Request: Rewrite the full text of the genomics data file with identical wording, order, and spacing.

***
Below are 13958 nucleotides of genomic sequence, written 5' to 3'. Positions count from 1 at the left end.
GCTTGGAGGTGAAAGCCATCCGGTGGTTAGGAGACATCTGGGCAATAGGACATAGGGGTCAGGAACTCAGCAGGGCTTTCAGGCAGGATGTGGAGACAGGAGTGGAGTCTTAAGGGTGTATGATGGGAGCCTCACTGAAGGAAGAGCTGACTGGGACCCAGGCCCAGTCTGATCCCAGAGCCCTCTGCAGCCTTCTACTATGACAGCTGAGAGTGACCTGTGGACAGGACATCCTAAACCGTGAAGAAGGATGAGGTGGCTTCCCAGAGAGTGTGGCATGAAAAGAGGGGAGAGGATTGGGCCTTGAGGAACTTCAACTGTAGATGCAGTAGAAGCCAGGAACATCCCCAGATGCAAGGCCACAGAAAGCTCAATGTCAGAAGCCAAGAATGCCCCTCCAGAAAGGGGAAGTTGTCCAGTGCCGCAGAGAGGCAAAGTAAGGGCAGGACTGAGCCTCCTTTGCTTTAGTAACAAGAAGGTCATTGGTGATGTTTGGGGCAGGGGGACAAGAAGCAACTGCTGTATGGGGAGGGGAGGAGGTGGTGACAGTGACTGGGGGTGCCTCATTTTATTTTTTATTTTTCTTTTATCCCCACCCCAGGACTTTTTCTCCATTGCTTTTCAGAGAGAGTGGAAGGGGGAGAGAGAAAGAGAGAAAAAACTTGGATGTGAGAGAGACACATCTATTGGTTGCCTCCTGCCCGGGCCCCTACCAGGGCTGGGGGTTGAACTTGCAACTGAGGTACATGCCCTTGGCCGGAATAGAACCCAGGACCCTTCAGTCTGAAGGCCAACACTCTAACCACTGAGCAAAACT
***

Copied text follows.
Below are 13958 nucleotides of genomic sequence, written 5' to 3'. Positions count from 1 at the left end.
GCTTGGAGGTGAAAGCCATCCGGTGGTTAGGAGACATCTGGGCAATAGGACATAGGGGTCAGGAACTCAGCAGGGCTTTCAGGCAGGATGTGGAGACAGGAGTGGAGTCTTAAGGGTGTATGATGGGAGCCTCACTGAAGGAAGAGCTGACTGGGACCCAGGCCCAGTCTGATCCCAGAGCCCTCTGCAGCCTTCTACTATGACAGCTGAGAGTGACCTGTGGACAGGACATCCTAAACCGTGAAGAAGGATGAGGTGGCTTCCCAGAGAGTGTGGCATGAAAAGAGGGGAGAGGATTGGGCCTTGAGGAACTTCAACTGTAGATGCAGTAGAAGCCAGGAACATCCCCAGATGCAAGGCCACAGAAAGCTCAATGTCAGAAGCCAAGAATGCCCCTCCAGAAAGGGGAAGTTGTCCAGTGCCGCAGAGAGGCAAAGTAAGGGCAGGACTGAGCCTCCTTTGCTTTAGTAACAAGAAGGTCATTGGTGATGTTTGGGGCAGGGGGACAAGAAGCAACTGCTGTATGGGGAGGGGAGGAGGTGGTGACAGTGACTGGGGGTGCCTCATTTTATTTTTTATTTTTCTTTTATCCCCACCCCAGGACTTTTTCTCCATTGCTTTTCAGAGAGAGTGGAAGGGGGAGAGAGAAAGAGAGAAAAAACTTGGATGTGAGAGAGACACATCTATTGGTTGCCTCCTGCCCGGGCCCCTACCAGGGCTGGGGGTTGAACTTGCAACTGAGGTACATGCCCTTGGCCGGAATAGAACCCAGGACCCTTCAGTCTGAAGGCCAACACTCTAACCACTGAGCAAAACT